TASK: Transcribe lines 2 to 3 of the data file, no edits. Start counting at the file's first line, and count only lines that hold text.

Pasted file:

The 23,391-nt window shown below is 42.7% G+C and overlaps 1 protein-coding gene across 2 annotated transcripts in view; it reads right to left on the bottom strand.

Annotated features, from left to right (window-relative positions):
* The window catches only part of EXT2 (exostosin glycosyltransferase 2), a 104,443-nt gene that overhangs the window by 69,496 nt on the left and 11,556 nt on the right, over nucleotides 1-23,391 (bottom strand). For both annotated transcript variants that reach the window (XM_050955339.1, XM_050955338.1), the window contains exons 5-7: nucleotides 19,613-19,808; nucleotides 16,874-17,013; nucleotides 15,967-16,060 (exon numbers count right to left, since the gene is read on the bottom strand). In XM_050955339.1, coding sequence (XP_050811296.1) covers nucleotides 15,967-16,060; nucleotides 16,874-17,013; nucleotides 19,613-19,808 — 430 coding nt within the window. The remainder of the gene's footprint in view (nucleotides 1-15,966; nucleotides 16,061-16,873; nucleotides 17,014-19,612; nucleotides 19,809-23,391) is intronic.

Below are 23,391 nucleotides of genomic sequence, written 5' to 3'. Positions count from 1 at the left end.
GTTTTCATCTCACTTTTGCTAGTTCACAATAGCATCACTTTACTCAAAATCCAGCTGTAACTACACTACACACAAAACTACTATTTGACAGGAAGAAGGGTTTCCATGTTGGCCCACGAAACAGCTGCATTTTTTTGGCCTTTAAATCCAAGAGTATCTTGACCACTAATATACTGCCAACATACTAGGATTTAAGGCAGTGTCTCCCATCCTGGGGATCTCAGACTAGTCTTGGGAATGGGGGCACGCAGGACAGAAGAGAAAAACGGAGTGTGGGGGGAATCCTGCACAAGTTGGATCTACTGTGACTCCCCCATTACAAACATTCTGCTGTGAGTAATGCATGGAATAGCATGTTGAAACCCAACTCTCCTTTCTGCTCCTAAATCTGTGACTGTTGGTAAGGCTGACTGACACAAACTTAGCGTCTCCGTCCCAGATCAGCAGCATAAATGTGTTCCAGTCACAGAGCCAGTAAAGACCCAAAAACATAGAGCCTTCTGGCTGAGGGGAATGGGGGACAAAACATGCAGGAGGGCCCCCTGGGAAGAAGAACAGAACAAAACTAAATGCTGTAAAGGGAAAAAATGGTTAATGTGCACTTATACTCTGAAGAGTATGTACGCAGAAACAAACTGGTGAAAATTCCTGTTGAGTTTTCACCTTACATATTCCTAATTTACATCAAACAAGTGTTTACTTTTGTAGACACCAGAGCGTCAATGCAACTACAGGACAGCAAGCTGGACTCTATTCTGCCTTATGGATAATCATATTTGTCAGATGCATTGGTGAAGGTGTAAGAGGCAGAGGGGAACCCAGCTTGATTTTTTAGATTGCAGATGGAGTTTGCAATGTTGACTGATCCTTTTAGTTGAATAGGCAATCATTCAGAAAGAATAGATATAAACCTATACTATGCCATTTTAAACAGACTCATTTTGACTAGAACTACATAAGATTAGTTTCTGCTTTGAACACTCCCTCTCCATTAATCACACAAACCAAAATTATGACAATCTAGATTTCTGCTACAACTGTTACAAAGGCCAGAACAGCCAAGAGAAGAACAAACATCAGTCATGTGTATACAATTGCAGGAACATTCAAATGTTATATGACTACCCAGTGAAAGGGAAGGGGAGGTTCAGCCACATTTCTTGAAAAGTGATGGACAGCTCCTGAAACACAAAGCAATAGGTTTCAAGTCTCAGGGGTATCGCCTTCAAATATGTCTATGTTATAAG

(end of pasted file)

Annotated features, from left to right (window-relative positions):
* The window catches only part of EXT2 (exostosin glycosyltransferase 2), a 104,443-nt gene that overhangs the window by 69,496 nt on the left and 11,556 nt on the right, over nucleotides 1-23,391 (bottom strand). For both annotated transcript variants that reach the window (XM_050955339.1, XM_050955338.1), the window contains exons 5-7: nucleotides 19,613-19,808; nucleotides 16,874-17,013; nucleotides 15,967-16,060 (exon numbers count right to left, since the gene is read on the bottom strand). In XM_050955339.1, coding sequence (XP_050811296.1) covers nucleotides 15,967-16,060; nucleotides 16,874-17,013; nucleotides 19,613-19,808 — 430 coding nt within the window. The remainder of the gene's footprint in view (nucleotides 1-15,966; nucleotides 16,061-16,873; nucleotides 17,014-19,612; nucleotides 19,809-23,391) is intronic.